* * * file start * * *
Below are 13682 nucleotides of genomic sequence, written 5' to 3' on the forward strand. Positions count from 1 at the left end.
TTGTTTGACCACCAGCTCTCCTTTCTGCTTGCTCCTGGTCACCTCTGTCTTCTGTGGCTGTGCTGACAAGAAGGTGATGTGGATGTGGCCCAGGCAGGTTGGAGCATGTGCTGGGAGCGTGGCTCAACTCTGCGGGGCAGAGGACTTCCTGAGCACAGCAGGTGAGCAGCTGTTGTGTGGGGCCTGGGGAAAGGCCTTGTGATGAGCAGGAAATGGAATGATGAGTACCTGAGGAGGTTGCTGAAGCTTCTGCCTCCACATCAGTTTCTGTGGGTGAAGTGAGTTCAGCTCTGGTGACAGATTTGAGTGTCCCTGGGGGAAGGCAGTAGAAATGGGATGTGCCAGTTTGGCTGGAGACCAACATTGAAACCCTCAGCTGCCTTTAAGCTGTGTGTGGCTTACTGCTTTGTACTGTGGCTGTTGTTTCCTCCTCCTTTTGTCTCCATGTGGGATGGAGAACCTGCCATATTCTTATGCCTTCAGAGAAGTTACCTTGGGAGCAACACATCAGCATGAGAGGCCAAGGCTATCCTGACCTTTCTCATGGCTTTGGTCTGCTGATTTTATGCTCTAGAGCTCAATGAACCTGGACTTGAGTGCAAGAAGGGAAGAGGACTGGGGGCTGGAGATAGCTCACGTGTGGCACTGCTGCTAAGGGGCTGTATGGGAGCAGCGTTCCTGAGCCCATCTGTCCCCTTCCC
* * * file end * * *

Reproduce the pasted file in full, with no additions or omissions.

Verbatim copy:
Below are 13682 nucleotides of genomic sequence, written 5' to 3' on the forward strand. Positions count from 1 at the left end.
TTGTTTGACCACCAGCTCTCCTTTCTGCTTGCTCCTGGTCACCTCTGTCTTCTGTGGCTGTGCTGACAAGAAGGTGATGTGGATGTGGCCCAGGCAGGTTGGAGCATGTGCTGGGAGCGTGGCTCAACTCTGCGGGGCAGAGGACTTCCTGAGCACAGCAGGTGAGCAGCTGTTGTGTGGGGCCTGGGGAAAGGCCTTGTGATGAGCAGGAAATGGAATGATGAGTACCTGAGGAGGTTGCTGAAGCTTCTGCCTCCACATCAGTTTCTGTGGGTGAAGTGAGTTCAGCTCTGGTGACAGATTTGAGTGTCCCTGGGGGAAGGCAGTAGAAATGGGATGTGCCAGTTTGGCTGGAGACCAACATTGAAACCCTCAGCTGCCTTTAAGCTGTGTGTGGCTTACTGCTTTGTACTGTGGCTGTTGTTTCCTCCTCCTTTTGTCTCCATGTGGGATGGAGAACCTGCCATATTCTTATGCCTTCAGAGAAGTTACCTTGGGAGCAACACATCAGCATGAGAGGCCAAGGCTATCCTGACCTTTCTCATGGCTTTGGTCTGCTGATTTTATGCTCTAGAGCTCAATGAACCTGGACTTGAGTGCAAGAAGGGAAGAGGACTGGGGGCTGGAGATAGCTCACGTGTGGCACTGCTGCTAAGGGGCTGTATGGGAGCAGCGTTCCTGAGCCCATCTGTCCCCTTCCC